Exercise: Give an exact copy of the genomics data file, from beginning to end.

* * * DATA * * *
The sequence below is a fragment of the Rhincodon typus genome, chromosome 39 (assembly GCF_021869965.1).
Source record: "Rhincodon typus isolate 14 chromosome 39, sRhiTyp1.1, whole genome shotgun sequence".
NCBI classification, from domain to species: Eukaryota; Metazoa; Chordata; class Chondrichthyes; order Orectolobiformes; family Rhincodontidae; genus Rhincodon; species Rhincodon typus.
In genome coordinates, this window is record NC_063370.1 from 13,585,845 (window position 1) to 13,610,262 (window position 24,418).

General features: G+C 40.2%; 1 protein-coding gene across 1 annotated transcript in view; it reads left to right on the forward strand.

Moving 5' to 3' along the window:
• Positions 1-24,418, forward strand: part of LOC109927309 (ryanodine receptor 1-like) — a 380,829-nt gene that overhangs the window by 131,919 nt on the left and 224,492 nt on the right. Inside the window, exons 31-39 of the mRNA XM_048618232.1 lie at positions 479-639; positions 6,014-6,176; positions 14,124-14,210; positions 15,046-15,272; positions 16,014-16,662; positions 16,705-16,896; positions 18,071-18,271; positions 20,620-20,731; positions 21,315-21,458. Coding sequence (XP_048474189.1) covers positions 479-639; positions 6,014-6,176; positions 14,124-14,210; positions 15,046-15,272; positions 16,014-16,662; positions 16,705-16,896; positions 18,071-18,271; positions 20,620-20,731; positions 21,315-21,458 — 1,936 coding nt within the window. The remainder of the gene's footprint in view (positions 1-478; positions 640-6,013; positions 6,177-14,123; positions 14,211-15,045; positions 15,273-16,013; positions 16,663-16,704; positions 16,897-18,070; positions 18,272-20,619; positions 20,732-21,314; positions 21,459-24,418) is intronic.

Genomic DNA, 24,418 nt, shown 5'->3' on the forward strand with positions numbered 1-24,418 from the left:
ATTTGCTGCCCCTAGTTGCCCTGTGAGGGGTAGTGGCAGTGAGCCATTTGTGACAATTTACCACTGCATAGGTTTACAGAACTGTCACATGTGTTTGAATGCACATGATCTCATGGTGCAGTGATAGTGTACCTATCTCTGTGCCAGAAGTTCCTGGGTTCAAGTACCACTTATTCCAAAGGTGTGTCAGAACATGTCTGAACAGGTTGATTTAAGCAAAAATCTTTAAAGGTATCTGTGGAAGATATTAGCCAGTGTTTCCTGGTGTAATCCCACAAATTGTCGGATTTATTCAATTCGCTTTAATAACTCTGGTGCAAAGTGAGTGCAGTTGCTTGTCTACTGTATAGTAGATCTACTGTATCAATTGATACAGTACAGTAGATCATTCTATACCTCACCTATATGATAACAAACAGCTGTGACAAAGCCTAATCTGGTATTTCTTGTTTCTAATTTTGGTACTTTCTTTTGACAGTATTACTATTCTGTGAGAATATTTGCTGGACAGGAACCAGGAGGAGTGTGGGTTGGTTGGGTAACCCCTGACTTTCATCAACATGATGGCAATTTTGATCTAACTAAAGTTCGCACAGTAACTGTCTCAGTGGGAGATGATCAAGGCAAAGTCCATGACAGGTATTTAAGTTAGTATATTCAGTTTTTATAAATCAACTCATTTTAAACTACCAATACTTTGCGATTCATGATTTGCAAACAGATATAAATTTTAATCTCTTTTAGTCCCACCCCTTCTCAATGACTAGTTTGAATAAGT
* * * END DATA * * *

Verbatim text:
The sequence below is a fragment of the Rhincodon typus genome, chromosome 39 (assembly GCF_021869965.1).
Source record: "Rhincodon typus isolate 14 chromosome 39, sRhiTyp1.1, whole genome shotgun sequence".
NCBI classification, from domain to species: Eukaryota; Metazoa; Chordata; class Chondrichthyes; order Orectolobiformes; family Rhincodontidae; genus Rhincodon; species Rhincodon typus.
In genome coordinates, this window is record NC_063370.1 from 13,585,845 (window position 1) to 13,610,262 (window position 24,418).

General features: G+C 40.2%; 1 protein-coding gene across 1 annotated transcript in view; it reads left to right on the forward strand.

Moving 5' to 3' along the window:
• Positions 1-24,418, forward strand: part of LOC109927309 (ryanodine receptor 1-like) — a 380,829-nt gene that overhangs the window by 131,919 nt on the left and 224,492 nt on the right. Inside the window, exons 31-39 of the mRNA XM_048618232.1 lie at positions 479-639; positions 6,014-6,176; positions 14,124-14,210; positions 15,046-15,272; positions 16,014-16,662; positions 16,705-16,896; positions 18,071-18,271; positions 20,620-20,731; positions 21,315-21,458. Coding sequence (XP_048474189.1) covers positions 479-639; positions 6,014-6,176; positions 14,124-14,210; positions 15,046-15,272; positions 16,014-16,662; positions 16,705-16,896; positions 18,071-18,271; positions 20,620-20,731; positions 21,315-21,458 — 1,936 coding nt within the window. The remainder of the gene's footprint in view (positions 1-478; positions 640-6,013; positions 6,177-14,123; positions 14,211-15,045; positions 15,273-16,013; positions 16,663-16,704; positions 16,897-18,070; positions 18,272-20,619; positions 20,732-21,314; positions 21,459-24,418) is intronic.

Genomic DNA, 24,418 nt, shown 5'->3' on the forward strand with positions numbered 1-24,418 from the left:
ATTTGCTGCCCCTAGTTGCCCTGTGAGGGGTAGTGGCAGTGAGCCATTTGTGACAATTTACCACTGCATAGGTTTACAGAACTGTCACATGTGTTTGAATGCACATGATCTCATGGTGCAGTGATAGTGTACCTATCTCTGTGCCAGAAGTTCCTGGGTTCAAGTACCACTTATTCCAAAGGTGTGTCAGAACATGTCTGAACAGGTTGATTTAAGCAAAAATCTTTAAAGGTATCTGTGGAAGATATTAGCCAGTGTTTCCTGGTGTAATCCCACAAATTGTCGGATTTATTCAATTCGCTTTAATAACTCTGGTGCAAAGTGAGTGCAGTTGCTTGTCTACTGTATAGTAGATCTACTGTATCAATTGATACAGTACAGTAGATCATTCTATACCTCACCTATATGATAACAAACAGCTGTGACAAAGCCTAATCTGGTATTTCTTGTTTCTAATTTTGGTACTTTCTTTTGACAGTATTACTATTCTGTGAGAATATTTGCTGGACAGGAACCAGGAGGAGTGTGGGTTGGTTGGGTAACCCCTGACTTTCATCAACATGATGGCAATTTTGATCTAACTAAAGTTCGCACAGTAACTGTCTCAGTGGGAGATGATCAAGGCAAAGTCCATGACAGGTATTTAAGTTAGTATATTCAGTTTTTATAAATCAACTCATTTTAAACTACCAATACTTTGCGATTCATGATTTGCAAACAGATATAAATTTTAATCTCTTTTAGTCCCACCCCTTCTCAATGACTAGTTTGAATAAGT